Cat & Dog Introductions – Slow and Steady Does It

It took us four months, but look at the results!

Oh how fortunate we were decades ago when introducing new dogs to existing cats and new cats to existing dogs in the home. No need to tell you all the things we did wrong. Let me just say I’m very thankful Lady Luck intervened so that in the end everyone was happy and able to co-exist peacefully. Oh heavens, it could have gone so wrong!

Now that we know what we know about dog and cat behavior and the individual needs of each species, we take a much different and much slower approach to help set both the dog and the cat up for success when introductions are made.  Introductions normally go faster with a dog that has prior experience with a cat and a cat who has prior experience with a dog; however, don’t take this former experience for granted.

The Biggest Mistake

The theme for the introduction is “slow and steady.” The biggest mistake people make is just putting the dogs and cats together expecting them to work it out. I’m sure you understand how “first impressions” can make or break a relationship with a new human friend and it’s true for dogs and cats too.

Pet Gates Are Necessary

The judicious use of pet gates helps keep the dog and cat separated so that each has a chance to visually see and smell the other from a safe distance. The preferred pet gate is one that also has a cat door within the larger gate that can be opened or closed (start with it closed). Don’t force the interaction. Please let each go at their own pace and when you do see them looking at one another, lay on the praise. Even better, toss a yummy treat to the dog and a yummy treat to the cat which is helping each animal associate something positive (yummy food) with the presence of the other. Even though the pet gate is between the two animals, be sure you place each treat so that the dog and cat move in different directions to eat the treat (away from one another vs. closer to one another). We’ve found that little bits of canned albacore tuna are a nice treat that both dogs and cats love.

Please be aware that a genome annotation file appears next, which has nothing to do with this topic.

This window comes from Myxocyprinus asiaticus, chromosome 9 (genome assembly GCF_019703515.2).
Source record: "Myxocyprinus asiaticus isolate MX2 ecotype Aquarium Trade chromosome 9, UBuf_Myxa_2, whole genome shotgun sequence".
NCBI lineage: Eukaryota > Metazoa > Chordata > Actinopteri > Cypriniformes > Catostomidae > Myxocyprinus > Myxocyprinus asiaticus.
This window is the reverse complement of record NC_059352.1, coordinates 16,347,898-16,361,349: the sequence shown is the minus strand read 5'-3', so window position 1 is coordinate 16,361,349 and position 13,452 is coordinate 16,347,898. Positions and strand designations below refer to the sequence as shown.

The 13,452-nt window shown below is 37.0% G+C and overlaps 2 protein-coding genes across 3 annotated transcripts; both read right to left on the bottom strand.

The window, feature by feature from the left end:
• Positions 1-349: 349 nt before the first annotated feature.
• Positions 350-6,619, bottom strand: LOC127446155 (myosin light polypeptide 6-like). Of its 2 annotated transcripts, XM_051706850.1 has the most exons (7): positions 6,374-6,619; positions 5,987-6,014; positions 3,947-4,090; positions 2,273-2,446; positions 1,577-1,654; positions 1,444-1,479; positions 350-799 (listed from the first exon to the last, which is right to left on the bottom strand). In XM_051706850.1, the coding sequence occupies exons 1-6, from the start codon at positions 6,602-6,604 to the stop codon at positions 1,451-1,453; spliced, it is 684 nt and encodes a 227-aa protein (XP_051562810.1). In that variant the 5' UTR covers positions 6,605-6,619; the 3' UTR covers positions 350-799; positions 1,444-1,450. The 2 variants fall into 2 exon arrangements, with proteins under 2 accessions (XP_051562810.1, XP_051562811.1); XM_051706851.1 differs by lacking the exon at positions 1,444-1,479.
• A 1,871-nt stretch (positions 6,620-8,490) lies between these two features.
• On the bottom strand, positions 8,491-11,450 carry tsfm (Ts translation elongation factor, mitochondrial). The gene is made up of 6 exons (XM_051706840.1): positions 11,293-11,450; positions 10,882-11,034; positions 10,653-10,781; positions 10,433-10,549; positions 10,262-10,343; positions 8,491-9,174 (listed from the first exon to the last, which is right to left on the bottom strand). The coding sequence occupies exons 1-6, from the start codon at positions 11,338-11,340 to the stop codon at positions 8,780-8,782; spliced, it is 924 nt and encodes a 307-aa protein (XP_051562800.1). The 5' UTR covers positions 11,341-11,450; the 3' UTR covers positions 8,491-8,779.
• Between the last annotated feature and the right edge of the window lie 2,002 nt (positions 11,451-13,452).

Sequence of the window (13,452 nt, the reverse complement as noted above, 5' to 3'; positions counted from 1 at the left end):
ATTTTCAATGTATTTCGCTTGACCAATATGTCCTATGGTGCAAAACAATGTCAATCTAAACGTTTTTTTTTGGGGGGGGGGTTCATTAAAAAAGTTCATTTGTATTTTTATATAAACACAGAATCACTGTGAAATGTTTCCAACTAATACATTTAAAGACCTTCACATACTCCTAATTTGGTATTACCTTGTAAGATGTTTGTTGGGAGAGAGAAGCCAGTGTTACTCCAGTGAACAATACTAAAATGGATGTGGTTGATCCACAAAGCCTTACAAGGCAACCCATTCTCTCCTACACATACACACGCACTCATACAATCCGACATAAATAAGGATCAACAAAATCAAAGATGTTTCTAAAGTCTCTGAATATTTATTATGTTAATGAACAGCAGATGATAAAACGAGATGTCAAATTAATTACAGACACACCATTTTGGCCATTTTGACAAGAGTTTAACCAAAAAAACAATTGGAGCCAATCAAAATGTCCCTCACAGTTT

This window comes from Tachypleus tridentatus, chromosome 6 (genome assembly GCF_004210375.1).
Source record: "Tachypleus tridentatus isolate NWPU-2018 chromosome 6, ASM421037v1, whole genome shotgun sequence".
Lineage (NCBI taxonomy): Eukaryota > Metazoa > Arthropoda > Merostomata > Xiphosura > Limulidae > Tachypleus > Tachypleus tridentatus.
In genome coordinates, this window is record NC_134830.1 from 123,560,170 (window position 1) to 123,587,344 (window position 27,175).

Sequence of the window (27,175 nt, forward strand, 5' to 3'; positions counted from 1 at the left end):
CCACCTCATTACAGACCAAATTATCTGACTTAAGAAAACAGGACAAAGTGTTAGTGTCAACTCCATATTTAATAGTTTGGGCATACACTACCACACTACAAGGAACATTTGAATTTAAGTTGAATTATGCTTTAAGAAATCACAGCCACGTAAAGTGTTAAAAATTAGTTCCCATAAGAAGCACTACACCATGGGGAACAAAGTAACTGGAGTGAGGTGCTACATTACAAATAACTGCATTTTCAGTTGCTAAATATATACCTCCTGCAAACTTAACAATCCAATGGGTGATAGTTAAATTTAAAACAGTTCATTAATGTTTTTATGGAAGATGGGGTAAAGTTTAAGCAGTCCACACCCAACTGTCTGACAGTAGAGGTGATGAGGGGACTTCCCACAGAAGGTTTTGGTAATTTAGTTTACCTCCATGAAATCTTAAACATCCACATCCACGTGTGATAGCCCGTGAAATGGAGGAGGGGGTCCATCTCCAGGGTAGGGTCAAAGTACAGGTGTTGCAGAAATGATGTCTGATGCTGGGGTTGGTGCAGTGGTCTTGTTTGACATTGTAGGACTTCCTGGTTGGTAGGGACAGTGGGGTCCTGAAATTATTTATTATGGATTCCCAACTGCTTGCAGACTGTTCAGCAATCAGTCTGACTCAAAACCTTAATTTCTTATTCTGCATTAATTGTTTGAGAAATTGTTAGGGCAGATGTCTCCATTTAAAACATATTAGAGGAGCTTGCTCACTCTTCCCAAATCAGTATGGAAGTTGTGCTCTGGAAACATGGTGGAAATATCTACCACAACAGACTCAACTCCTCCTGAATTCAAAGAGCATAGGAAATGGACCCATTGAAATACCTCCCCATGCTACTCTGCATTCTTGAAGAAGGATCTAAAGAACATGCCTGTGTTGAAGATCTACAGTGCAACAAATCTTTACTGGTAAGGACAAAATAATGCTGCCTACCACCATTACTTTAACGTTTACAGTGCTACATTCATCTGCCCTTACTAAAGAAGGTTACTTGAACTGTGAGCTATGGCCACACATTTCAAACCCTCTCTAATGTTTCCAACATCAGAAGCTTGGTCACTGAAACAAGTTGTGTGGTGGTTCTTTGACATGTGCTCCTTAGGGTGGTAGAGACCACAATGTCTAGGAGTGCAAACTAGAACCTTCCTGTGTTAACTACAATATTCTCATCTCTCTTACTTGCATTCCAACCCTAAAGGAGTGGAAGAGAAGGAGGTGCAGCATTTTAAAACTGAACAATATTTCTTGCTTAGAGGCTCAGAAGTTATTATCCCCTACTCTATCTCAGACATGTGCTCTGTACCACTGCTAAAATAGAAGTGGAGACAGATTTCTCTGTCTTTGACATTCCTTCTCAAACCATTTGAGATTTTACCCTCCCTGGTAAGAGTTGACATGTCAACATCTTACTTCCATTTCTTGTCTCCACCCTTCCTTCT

After a number of days or weeks as you observe nice loose body language of both the cat and the dog, it’s time to think about opening the cat door within the pet gate to allow the cat to come and go as he or she feels comfortable. This is where having taught your dog some nice focus and attention exercises come in handy.

Have a Leash Available

The first few times I open the cat door, I like to have the dog on leash beside me with treats in my pocket. The leash prevents the dog from rushing and scaring the cat when the cat decides to explore the room and the treats allow you to reinforce the dog for nice calm behavior. You may have nice voice response from your dog with a well cued “Leave It” but I want to be certain that I can keep each animal as comfortable as possible at this stage, so a leash is recommended. Remember the theme of “slow and steady.” Don’t rush the process.

A Quick Escape Route

As the dog and cat become more comfortable with one another, there’s still the chance that the dog may scare the cat and the cat will need a quick escape. While its possible for the cat to jump over the pet gate or zip through the cat door in the gate, most cats prefer to seek higher ground, so your cat will appreciate having several cat trees or cat condos available for every day comfort and a quick escape.

Happily Ever After

Focus and attention training for your dog, as well as your cat, goes a long way in helping redirect either one from the other both during the introduction period and afterwards. It’s all about setting each species up for success so that they will enjoy a happy and long life together.

Lisa Lyle Waggoner is a CPDT-KA, a CSAT (Certified Separation Anxiety Trainer), a Pat Miller Certified Trainer Level 2, Faculty for the Victoria Stilwell Academy of Dog Training and Behavior, a dog*tec Certified Professional Dog Walker and the founder of Cold Nose College in Murphy, North Carolina.  She enjoys providing behavior consulting and training solutions to clients in the tri-state area of North Carolina, Georgia and Tennessee, as well as offering educational opportunities and distance consults for clients, dog trainers and dog hobbyists throughout the U.S. and Europe.


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